Wednesday, January 03, 2007


Secretary of Labor David Bonior

From Multinational Monitor MM: Given the framework of U.S. labor law, how prevalent are violations of rights that are supposedly guaranteed? Bonior: They are very prevalent. Twenty-three thousand workers every year are fired or discriminated against at their workplace for union-related activities, according to National Labor Relations Board statistics. These are just the people that we know, and who have filed claims. There are probably tens of thousands of others who would fall into that category, but don’t bother to pursue a recourse to their discriminations and firings. It is a huge problem. To give you some perspective on that: the International Labor Organization arm of the United Nations ranks all member countries based upon compliance with labor law, and the United States ranks in the bottom twentieth percentile. We are down there with Iran and with Afghanistan. We do not comply with our own labor law. As a result, we’ve seen the numbers of illegal firings and discriminations shoot up from five and six hundred in the 1960s to a few thousand in the 1970s now to epidemic proportions of 23,000 to 30,000 a year.... The right of association is a Constitutional civil liberty right. It is like the right to free speech, the right to a free press, the right to religion. When you don’t have the right to association, you really threaten your democracy. There is no more important place to associate than within your workplace. The first thing that a dictator, a Hitler, a Pinochet, will do is get rid of the right of association, and that is exactly what has been happening and accelerating in the United States in regards to workers at the workplace. Why right-wingers support the kind of lawbreaking that goes on in busting unions is beyond me.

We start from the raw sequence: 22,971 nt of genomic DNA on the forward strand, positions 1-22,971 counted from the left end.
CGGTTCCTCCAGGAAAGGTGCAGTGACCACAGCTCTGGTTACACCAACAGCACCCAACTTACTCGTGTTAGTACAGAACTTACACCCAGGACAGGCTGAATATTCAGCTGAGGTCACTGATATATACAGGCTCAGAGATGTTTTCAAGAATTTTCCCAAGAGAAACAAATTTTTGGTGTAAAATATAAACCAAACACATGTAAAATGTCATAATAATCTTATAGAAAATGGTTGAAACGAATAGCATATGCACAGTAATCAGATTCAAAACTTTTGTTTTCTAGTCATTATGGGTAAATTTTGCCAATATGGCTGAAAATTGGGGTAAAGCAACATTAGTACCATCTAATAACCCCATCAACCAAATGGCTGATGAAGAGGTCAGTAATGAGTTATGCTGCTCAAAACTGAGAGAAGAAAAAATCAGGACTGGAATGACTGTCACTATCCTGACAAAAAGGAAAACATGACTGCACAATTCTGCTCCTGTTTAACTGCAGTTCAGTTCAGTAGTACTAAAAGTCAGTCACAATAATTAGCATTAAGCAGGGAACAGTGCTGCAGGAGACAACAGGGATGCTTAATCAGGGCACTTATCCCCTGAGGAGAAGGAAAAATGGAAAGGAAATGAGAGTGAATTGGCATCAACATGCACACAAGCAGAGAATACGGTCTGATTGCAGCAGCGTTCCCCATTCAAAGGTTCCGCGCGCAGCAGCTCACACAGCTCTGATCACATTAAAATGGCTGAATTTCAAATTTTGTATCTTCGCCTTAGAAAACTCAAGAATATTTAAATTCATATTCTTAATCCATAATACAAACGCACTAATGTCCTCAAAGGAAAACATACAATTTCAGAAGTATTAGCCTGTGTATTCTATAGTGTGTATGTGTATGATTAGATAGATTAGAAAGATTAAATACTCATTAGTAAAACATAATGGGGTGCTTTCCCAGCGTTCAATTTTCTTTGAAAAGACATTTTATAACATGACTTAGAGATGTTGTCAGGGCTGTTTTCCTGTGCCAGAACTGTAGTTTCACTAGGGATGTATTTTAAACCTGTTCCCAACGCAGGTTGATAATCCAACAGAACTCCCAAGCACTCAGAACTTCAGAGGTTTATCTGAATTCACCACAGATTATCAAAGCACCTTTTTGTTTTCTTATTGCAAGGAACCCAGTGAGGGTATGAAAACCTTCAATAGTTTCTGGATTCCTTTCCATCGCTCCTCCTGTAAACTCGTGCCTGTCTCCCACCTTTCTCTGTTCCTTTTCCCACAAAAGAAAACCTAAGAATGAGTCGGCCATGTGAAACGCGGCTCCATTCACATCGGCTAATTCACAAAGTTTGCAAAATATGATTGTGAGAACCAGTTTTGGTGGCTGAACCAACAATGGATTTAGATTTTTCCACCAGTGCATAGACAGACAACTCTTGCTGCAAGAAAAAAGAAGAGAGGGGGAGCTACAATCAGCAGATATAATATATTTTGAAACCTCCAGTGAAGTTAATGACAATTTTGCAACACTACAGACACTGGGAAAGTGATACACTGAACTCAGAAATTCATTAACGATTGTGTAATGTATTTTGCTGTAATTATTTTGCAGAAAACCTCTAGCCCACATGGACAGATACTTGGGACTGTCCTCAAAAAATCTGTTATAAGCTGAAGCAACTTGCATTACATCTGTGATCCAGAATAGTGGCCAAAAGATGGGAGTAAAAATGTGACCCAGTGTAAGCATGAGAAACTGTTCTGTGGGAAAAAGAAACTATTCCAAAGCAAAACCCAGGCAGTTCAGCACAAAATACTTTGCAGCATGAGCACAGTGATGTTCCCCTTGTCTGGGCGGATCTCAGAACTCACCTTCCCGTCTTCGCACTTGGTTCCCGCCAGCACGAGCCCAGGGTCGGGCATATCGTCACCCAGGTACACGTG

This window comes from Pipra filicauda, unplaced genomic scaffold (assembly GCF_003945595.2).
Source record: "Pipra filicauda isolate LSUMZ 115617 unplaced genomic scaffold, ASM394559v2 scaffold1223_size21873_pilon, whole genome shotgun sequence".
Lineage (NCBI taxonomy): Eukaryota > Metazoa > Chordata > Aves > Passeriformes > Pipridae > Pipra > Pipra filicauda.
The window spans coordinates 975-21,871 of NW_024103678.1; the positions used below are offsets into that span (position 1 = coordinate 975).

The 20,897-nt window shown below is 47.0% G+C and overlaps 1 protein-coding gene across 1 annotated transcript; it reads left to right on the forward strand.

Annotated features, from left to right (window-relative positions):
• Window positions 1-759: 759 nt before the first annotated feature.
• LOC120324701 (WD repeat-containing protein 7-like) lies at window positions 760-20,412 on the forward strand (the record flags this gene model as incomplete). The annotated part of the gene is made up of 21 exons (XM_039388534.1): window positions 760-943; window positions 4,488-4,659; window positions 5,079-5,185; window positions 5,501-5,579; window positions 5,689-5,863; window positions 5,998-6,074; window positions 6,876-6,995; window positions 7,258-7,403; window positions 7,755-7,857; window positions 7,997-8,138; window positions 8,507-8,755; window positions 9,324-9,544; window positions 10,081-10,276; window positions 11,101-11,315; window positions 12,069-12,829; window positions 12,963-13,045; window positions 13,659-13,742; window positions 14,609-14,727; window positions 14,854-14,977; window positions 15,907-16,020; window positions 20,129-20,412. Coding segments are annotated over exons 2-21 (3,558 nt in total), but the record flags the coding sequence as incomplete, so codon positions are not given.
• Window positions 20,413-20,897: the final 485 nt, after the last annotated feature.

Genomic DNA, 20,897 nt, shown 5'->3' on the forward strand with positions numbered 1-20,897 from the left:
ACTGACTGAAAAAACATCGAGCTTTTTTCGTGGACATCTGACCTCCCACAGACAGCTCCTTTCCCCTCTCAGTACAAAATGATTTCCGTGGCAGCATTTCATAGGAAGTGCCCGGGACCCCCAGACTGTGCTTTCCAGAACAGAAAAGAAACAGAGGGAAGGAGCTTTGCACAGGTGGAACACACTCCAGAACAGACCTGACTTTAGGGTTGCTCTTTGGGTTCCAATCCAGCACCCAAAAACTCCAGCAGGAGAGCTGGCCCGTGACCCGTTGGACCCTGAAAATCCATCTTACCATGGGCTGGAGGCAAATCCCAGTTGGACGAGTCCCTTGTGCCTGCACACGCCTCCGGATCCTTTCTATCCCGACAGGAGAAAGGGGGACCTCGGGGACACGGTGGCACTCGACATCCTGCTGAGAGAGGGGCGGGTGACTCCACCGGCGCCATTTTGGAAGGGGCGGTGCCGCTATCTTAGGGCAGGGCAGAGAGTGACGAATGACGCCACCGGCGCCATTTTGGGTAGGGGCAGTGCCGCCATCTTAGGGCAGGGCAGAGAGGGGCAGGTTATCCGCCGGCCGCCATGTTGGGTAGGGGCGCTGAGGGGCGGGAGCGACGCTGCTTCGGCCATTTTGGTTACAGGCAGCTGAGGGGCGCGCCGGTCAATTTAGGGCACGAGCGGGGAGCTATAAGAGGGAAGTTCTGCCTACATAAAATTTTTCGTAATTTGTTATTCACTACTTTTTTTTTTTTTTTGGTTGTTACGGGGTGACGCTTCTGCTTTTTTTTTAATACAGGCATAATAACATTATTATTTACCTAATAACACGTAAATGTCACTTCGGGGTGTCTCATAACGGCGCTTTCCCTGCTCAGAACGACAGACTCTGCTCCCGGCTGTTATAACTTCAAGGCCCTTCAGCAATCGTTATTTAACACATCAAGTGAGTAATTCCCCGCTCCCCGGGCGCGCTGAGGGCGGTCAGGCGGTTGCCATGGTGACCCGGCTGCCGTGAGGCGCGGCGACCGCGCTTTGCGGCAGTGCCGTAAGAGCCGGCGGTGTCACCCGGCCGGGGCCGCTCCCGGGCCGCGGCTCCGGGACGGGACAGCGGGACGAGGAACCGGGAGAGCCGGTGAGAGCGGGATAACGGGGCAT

You got it, Charles.
Why right-wingers support the kind of lawbreaking that goes on in busting unions is beyond me.

Right, because supporting lawbreaking is so totally out of character for them.
It's a "what's the matter with Kansas" thing. Right-wing workers think that the Republicans are with them in the so-called culture war against liberal elites. So instead of looking after their own financial interests, they vote for people who are against gay marriage.

People do not identify with their own self-interests. They identify with their "values." Something I picked up from Lakoff.
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